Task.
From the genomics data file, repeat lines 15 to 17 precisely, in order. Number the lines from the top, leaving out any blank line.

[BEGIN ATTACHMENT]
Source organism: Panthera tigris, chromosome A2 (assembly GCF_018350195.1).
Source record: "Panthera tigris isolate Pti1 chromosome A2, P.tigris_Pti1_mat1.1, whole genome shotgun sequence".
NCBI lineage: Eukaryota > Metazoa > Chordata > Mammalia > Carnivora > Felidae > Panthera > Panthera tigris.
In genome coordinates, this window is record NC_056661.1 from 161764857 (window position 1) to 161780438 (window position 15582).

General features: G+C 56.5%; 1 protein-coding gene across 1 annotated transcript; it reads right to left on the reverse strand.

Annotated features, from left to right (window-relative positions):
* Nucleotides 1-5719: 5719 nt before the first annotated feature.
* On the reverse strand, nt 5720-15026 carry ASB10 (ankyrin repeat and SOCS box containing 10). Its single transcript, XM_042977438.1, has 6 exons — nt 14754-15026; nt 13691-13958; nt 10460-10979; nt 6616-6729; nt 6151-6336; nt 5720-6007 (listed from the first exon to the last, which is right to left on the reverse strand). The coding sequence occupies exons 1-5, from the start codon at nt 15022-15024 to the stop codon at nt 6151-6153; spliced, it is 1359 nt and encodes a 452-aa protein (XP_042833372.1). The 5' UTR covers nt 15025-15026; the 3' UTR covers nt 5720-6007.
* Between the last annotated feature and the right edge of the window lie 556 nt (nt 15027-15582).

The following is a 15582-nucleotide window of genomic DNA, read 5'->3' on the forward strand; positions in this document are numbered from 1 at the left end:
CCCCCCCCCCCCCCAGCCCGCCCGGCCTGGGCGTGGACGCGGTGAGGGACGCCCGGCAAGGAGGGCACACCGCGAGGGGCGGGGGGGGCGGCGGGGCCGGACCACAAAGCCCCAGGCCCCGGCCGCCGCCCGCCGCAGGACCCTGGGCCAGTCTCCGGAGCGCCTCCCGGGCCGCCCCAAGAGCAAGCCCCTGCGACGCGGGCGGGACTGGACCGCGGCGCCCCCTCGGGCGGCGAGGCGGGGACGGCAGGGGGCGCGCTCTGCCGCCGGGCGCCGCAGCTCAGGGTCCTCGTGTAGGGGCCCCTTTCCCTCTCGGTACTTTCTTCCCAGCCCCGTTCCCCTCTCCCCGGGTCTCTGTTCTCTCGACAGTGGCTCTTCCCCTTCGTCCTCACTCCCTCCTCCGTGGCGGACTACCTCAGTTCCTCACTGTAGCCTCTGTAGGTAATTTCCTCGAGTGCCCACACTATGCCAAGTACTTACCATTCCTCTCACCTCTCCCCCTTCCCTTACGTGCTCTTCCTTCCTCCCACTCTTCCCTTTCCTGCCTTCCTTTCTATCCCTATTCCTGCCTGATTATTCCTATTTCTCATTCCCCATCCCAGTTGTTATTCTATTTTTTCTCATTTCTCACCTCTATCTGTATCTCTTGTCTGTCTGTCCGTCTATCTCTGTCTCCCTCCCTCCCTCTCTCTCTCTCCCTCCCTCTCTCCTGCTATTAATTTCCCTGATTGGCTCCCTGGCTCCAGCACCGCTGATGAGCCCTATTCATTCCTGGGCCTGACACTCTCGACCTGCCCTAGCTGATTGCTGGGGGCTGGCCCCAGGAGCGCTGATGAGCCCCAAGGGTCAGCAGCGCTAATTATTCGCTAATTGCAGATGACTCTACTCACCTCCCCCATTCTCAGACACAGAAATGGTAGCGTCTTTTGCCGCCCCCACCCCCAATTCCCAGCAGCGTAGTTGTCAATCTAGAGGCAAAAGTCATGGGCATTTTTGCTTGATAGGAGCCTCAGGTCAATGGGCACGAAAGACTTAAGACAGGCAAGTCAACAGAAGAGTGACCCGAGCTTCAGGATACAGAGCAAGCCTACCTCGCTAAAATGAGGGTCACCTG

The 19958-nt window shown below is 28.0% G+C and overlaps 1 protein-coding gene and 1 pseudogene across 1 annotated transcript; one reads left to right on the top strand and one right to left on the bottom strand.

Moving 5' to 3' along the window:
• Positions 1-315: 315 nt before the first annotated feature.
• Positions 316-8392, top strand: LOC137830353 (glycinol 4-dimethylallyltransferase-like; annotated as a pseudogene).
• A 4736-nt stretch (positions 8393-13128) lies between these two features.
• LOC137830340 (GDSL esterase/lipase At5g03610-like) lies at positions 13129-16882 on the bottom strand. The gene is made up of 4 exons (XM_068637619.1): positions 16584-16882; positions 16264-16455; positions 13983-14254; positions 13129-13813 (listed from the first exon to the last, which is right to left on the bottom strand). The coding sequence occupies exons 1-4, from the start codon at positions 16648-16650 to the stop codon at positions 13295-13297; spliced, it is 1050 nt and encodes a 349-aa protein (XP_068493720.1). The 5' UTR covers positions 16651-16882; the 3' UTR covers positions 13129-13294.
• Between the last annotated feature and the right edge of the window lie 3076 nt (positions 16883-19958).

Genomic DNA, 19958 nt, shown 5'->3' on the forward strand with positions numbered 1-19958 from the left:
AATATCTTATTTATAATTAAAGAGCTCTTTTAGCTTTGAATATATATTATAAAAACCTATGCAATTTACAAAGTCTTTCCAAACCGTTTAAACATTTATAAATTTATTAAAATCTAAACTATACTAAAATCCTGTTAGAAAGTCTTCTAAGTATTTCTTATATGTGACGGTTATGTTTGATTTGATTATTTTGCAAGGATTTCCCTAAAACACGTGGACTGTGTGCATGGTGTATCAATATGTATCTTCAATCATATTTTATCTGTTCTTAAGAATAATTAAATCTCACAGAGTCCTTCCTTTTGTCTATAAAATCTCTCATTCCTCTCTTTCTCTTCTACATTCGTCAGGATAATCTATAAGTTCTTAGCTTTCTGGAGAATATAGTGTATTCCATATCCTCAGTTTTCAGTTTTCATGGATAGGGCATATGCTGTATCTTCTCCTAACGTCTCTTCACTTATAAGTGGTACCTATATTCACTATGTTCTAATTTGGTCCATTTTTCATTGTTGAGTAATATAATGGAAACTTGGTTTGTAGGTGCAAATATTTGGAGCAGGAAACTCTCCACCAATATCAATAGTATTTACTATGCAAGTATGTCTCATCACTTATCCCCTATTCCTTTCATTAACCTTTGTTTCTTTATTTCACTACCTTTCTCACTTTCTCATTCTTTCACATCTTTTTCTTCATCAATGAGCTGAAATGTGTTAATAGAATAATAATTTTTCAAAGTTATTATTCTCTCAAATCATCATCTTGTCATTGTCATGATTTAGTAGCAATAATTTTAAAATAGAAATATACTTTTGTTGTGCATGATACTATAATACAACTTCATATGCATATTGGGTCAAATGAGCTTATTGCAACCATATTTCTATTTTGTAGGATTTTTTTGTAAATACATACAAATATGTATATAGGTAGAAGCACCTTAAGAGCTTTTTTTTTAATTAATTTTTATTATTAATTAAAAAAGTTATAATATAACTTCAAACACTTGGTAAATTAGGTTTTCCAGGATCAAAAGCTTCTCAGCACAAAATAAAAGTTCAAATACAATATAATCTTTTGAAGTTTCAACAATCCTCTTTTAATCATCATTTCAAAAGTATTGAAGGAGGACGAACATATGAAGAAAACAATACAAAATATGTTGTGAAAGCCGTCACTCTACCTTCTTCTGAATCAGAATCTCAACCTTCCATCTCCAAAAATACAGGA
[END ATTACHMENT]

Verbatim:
• Positions 316-8392, top strand: LOC137830353 (glycinol 4-dimethylallyltransferase-like; annotated as a pseudogene).
• A 4736-nt stretch (positions 8393-13128) lies between these two features.
• LOC137830340 (GDSL esterase/lipase At5g03610-like) lies at positions 13129-16882 on the bottom strand. The gene is made up of 4 exons (XM_068637619.1): positions 16584-16882; positions 16264-16455; positions 13983-14254; positions 13129-13813 (listed from the first exon to the last, which is right to left on the bottom strand). The coding sequence occupies exons 1-4, from the start codon at positions 16648-16650 to the stop codon at positions 13295-13297; spliced, it is 1050 nt and encodes a 349-aa protein (XP_068493720.1). The 5' UTR covers positions 16651-16882; the 3' UTR covers positions 13129-13294.